I was thinking recently about the time I had heart surgery, and being aware that – well, not really aware, because I was asleep, which is a good thing when they’re operating on your heart; otherwise, you’re awake, and it’s like “What are you DOING!!!”
Anyway – I don’t even know if that was a sentence, but moving on – there was a time – okay, this is a “Squeamish Alert.” I will write the following in blue and if you’re uncomfortable with certain specifics related to heart surgery, when the writing turns black again, you can jump back in. (I don’t know if that’s a sentence either; the subject matter seems to have jolted my grammatical scrupulosity.)
When you have heart surgery – I can put this no other way, as much as I’d prefer to – they literally…stop your heart. They just stop it from beating – I don’t exactly know how; can you unplug a heart? Anyway, for the duration of the “procedure”, your vital functions are taken care of by a heart-lung machine. (I have to rest a second; I’m getting a little queasy myself. (A DEEP BREATH, A LONG EXHALE) Okay, I’m fine.)
This is an understandable arrangement. They cannot work on your heart when it’s flub-dubbing around. Operating on a beating heart is like trying to eat a chicken while it’s still alive. You stick the fork in, and they jump away.
They “still” your heart – which is, I imagine the same thing that happens when you die, only this time, it’s deliberate – and they take care of business. Then they start you back up again, and off you go.
At least, that’s the plan. (The alternative being crying and lawsuits.)
Okay, I’m finished with the medical stuff. The question that came to my mind recently – maybe it’s a philosophical question, maybe it’s a statistical question, maybe it’s a stupid question – that question, nonetheless, is this:
The period during the surgery when my heart was stopped – Should that time be counted as part of my life?
I know it’s “pennies” – two-and-a-half hours in an entire lifetime, but during that two-and-a-half hours – and this is more than metaphorical – I was in no way “present” in my own existence. Therefore, a persuasive argument could be made that that “down time” should, in all fairness, not be charged to my account.
This issue is not entirely without precedent. In soccer games, when there’s an injury on the field, unlike other sports where they stop the clock to take care of the injured participant (including the gurney procession to the ambulance), in soccer, the “time clock” continues to run. Then, at the end of the (first and/or second) half, that “injury time” is added onto the playing time, allowing the game to proceed past that period’s designated end-point.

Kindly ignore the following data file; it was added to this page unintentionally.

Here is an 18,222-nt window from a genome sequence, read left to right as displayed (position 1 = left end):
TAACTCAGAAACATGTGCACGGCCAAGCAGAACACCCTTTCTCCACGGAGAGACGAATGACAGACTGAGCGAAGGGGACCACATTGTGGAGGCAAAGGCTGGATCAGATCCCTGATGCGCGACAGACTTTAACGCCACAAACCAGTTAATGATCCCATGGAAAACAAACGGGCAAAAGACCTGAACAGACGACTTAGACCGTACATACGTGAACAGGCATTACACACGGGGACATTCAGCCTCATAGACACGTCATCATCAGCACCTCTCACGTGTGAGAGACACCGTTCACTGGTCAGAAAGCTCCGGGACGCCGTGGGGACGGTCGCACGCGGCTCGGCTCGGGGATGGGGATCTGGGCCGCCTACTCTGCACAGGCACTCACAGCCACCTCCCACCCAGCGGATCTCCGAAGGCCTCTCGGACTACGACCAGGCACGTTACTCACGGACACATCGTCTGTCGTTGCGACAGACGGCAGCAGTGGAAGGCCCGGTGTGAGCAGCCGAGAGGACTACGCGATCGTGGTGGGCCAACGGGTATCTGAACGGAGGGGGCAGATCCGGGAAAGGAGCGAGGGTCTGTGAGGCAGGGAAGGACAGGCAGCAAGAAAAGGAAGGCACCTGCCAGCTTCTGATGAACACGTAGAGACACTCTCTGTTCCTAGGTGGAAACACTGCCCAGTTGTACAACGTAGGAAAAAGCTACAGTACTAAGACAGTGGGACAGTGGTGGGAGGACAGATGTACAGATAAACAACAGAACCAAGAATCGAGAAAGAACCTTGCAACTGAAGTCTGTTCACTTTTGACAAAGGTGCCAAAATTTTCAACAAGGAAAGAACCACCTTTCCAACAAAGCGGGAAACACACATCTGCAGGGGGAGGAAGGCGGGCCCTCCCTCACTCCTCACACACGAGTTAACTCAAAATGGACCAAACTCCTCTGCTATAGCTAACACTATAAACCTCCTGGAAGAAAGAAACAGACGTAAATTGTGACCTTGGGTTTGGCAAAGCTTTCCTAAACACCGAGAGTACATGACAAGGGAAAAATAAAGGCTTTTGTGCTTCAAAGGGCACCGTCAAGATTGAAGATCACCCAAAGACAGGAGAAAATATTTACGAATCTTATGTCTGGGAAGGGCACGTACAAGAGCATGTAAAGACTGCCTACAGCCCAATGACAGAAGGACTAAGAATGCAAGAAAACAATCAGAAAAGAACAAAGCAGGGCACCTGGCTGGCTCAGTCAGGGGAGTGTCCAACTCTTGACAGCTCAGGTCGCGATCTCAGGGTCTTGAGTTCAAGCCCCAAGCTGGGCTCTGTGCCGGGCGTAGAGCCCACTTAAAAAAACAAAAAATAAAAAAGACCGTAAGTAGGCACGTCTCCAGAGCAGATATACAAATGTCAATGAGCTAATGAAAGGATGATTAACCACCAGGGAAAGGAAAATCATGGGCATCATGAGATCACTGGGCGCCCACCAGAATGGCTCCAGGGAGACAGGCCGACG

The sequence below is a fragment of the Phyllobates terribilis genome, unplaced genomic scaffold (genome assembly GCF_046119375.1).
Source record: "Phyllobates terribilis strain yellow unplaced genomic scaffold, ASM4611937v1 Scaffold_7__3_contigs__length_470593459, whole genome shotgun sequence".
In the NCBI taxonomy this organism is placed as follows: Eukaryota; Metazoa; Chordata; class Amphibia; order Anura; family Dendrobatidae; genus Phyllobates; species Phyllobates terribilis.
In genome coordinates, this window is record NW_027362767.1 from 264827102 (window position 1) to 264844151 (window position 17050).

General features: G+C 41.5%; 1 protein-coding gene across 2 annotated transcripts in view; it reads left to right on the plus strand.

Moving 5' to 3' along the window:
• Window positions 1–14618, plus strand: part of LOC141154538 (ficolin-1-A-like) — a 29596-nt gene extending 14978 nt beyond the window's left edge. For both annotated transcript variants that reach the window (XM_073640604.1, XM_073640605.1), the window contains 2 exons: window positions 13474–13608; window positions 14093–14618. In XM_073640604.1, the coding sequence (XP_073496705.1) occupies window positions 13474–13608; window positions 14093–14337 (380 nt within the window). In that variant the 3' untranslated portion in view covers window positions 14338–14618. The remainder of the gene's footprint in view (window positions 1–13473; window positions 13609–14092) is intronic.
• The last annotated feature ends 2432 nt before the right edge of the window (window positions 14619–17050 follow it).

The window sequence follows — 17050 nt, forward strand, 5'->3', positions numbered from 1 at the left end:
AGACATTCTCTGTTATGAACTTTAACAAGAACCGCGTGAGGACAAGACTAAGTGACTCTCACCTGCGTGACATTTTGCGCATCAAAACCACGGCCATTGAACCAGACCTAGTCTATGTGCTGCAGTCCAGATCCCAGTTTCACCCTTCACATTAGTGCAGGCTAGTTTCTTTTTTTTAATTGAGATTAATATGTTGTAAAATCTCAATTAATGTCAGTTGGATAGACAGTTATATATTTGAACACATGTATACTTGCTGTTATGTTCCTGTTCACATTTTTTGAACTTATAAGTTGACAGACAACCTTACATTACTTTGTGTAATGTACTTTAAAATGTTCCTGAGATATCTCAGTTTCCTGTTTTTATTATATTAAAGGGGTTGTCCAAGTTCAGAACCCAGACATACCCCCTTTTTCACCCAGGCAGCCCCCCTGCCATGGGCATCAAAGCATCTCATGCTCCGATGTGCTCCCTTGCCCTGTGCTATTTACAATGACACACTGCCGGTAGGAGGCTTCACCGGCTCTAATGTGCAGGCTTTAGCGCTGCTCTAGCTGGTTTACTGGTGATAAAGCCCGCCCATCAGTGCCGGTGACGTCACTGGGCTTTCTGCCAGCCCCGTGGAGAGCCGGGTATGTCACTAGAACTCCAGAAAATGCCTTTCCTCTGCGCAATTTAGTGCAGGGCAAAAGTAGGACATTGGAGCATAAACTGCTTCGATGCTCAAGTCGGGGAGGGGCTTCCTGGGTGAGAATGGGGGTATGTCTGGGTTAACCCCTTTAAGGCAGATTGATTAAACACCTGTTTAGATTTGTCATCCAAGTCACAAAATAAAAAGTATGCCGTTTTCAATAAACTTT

So I’m wondering. There was this two-and-a-half hour period where I was – more than technically – anatomically “not playing the game.” Would it not then be fair to have that unexperienced chunk of time tacked on at the end?
Or is life not soccer, and it’s just my “Tough luck”?
This is more than a personal question; my inquiry into this matter would have minimal value if it were only about me. There are others in similar, or even more troubling predicaments.
What about the people who emerge from comas? They were gone for five years, and now they’re back.
How old would you say they are? I mean, let’s be fair about this. Is it really appropriate for those five years of “coma time” to be counted as actual years?
Those “coma people” weren’t really around for those five years. Sure, visitors were bringing flowers and reading to them. But that time shouldn’t be charged against their tally. That should only be counted against the visitors.
If you can change the channel on the television, you’re alive. If you can’t, I mean, it’s bad enough you have to watch the same channel all the time. At least, you deserve a break on the aging.
Which brings me to – expanding beyond heart surgery patients and coma victims – a more universal situation. Almost a third of most people’s lives is spent sleeping. Why should that time be charged against your life? I mean, really. You’re just lying there.
You know how they figure “dog years”? One “dog year” equals seven “human years”? (I’m not sure there’s any biological veracity to this assessment. I’ve always wondered if this idea weren’t invented so that dog owners would be less upset when their pets died. “He was only nine years old!” “In ‘dog years’, that’s sixty-three.” “Oh, well, then. That’s not so bad.”)
Maybe we should re-calibrate human longevity in a similar manner, adjusting our calculations to accommodate the “Sleep Factor.”
“How old are you?”
“But in ‘awake years’, I’m sixty-six.”
“Well, then. That’s not so bad.”
Okay, I’m starting this. A personal crusade, though you are all welcome to climb onboard. From now on, when the question of age comes up, I will be exclusively using my “awake years” number. Ask me how old I am, I’ll say, “I am Forty-four and two-thirds.”
“Minus two-and-a-half hours for surgery.”